Artrageous Weekend displays local artists, live music

Saturday, October 9, 2010 | 8:35 p.m. CDT; updated 9:09 a.m. CDT, Monday, October 11, 2010
Kevin Gibbs of Columbia shows patrons his hand-made didgeridoos on Friday during Artrageous in the Catacombs Art Market in the basement of Artlandish Gallery. Gibbs sands down PVC pipe, heats it on his barbecue grill to bend the pipe, then hand paints each didgeridoo.

COLUMBIA — Eight-year-old Gwendolyn Gould chatted up her fellow artists at Artrageous this weekend.

“I make jewelry and draw cats,” Gwendolyn said before running back to her mom’s booth to ask whether she could start on some cat portraits. “I'll sell my jewelry at the next one.”


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Her mom, Karina Koji, sold catnip toys, pumpkin butter and skin salve at a booth in the Catacombs Art Market, a bazaar tucked away in the winding basement of Artlandish Gallery.

Artlandish was one of 24 Columbia exhibits featured in this weekend’s Artrageous gallery crawl. This was the fourth and final Artrageous event of the year, and the only one to span the entire weekend. In addition to art viewing and sales, the event included live music, demonstrations and receptions Friday night.

The Catacombs featured more than 40 local artists peddling homemade merchandise such as jewelry, jams, woodwork and photography. Lisa Bartlett, owner of Artlandish, said most of the artists have separate full-time jobs. A few make their living by selling their work to local vendors and on websites such as or by taking advantage of art fairs throughout the year.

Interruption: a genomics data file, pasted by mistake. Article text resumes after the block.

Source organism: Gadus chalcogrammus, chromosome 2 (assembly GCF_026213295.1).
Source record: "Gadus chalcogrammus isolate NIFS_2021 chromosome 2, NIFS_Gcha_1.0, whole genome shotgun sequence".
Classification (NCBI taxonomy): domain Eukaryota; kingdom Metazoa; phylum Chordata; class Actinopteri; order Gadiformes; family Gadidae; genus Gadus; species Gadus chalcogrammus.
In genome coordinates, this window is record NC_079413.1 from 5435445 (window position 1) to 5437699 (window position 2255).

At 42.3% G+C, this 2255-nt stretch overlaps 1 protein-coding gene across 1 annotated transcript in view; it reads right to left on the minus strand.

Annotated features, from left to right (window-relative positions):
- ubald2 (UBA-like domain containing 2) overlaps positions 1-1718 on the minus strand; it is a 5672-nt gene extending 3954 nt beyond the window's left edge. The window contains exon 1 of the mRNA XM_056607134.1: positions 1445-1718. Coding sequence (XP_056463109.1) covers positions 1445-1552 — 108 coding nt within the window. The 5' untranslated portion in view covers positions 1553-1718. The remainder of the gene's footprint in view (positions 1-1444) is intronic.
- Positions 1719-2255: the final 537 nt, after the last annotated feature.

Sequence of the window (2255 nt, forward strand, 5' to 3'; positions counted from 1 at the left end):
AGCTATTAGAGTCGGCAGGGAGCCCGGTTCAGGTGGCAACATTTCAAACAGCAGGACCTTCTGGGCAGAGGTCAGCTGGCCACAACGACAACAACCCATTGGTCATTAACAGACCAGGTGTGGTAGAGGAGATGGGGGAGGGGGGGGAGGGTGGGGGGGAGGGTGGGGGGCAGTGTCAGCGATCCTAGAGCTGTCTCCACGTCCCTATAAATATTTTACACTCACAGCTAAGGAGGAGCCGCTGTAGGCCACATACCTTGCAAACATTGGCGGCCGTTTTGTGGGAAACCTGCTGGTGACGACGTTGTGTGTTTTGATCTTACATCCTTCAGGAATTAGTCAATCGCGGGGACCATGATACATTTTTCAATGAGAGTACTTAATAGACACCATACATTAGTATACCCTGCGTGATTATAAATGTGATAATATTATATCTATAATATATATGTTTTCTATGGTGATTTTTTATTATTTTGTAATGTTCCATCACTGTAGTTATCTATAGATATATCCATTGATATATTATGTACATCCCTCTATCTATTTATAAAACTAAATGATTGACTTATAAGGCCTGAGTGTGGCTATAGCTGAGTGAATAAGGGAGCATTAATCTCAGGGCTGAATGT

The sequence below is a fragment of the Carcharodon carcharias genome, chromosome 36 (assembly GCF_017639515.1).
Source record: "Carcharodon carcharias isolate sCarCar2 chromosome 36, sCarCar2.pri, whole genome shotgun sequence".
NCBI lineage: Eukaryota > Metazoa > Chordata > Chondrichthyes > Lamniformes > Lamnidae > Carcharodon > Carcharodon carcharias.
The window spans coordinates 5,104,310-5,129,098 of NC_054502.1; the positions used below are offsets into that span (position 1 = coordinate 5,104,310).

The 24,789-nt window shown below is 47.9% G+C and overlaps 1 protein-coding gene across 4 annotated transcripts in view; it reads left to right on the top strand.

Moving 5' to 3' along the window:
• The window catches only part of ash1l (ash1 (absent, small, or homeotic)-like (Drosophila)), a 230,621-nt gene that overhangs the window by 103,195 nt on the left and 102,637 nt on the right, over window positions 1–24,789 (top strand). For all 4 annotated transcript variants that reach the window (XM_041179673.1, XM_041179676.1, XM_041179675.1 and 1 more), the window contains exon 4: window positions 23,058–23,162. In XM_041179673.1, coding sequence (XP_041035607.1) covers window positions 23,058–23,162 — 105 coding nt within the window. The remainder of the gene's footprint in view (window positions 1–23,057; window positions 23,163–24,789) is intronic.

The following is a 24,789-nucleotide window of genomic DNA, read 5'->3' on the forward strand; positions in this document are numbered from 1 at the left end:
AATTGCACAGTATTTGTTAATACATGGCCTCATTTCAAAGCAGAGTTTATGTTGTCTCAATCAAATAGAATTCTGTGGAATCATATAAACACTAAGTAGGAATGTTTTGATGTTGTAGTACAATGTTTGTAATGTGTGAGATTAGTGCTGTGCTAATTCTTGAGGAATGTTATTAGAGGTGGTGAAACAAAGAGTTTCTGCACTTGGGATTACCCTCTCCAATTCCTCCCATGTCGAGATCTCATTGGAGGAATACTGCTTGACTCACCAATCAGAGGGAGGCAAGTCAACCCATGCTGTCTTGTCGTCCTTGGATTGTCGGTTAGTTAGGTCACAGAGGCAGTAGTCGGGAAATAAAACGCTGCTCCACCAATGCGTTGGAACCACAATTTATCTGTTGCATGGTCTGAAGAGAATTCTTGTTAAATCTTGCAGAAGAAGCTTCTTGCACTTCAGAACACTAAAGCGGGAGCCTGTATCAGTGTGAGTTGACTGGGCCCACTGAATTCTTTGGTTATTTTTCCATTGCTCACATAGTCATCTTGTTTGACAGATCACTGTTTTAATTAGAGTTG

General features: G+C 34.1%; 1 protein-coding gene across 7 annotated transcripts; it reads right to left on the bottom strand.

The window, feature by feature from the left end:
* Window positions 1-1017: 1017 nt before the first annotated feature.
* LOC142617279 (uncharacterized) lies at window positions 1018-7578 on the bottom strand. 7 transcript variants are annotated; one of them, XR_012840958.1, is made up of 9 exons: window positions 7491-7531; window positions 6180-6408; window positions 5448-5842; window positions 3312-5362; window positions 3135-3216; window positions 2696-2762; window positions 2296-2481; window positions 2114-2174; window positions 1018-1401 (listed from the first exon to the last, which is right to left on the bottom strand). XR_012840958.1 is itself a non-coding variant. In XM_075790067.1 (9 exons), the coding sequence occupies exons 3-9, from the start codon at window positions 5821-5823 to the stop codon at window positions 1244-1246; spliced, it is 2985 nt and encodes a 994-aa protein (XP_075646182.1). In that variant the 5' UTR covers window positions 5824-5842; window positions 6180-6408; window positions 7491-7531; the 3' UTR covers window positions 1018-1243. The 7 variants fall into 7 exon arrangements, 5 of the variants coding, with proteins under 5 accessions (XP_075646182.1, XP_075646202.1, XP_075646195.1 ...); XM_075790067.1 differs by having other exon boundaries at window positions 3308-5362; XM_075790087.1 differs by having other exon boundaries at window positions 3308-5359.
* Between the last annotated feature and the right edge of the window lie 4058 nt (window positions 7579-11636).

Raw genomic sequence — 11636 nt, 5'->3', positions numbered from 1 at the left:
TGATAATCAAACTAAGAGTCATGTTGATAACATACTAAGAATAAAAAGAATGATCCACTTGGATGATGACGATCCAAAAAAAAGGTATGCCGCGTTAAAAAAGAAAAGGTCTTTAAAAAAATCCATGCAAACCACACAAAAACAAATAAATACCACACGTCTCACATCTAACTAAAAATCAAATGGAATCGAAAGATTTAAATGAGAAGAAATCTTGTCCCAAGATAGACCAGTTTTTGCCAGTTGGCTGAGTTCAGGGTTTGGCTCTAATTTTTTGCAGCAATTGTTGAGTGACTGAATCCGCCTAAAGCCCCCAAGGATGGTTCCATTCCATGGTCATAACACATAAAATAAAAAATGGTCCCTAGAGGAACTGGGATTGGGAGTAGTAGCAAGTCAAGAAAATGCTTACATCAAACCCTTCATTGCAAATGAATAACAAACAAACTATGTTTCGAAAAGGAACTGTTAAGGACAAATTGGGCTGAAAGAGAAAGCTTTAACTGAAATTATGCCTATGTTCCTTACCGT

Artist Michael Harper said he expected to make about $80 or $90 over the weekend. He sells his jewelry and woodwork online, in the Artlandish Gallery and at the Columbia Area Senior Center.

“I probably sell the stuff too cheap, but I like giving people a good deal,” Harper said. “It’s a hobby, and I get to act like an artist here.”

Another craftsman, Catacombs first-timer Kevin Gibbs, hopes to parlay his knowledge of creating and selling into an artist workshop and apprenticeship program. After Gibbs lost his job at Hennessy and Sons Music when the company went out of business, he began crafting didgeridoos, a wind instrument, and selling them on his porch and in drum circles.

Artrageous was free, but Gibbs and his fellow artists hoped patrons brought their pocketbooks anyway.

“Some buy for artwork, some buy for healing power and some so they can participate in drum circles,” Gibbs said of his roughly $80 instruments. “But not everyone knows they need a didgeridoo until they see it.”

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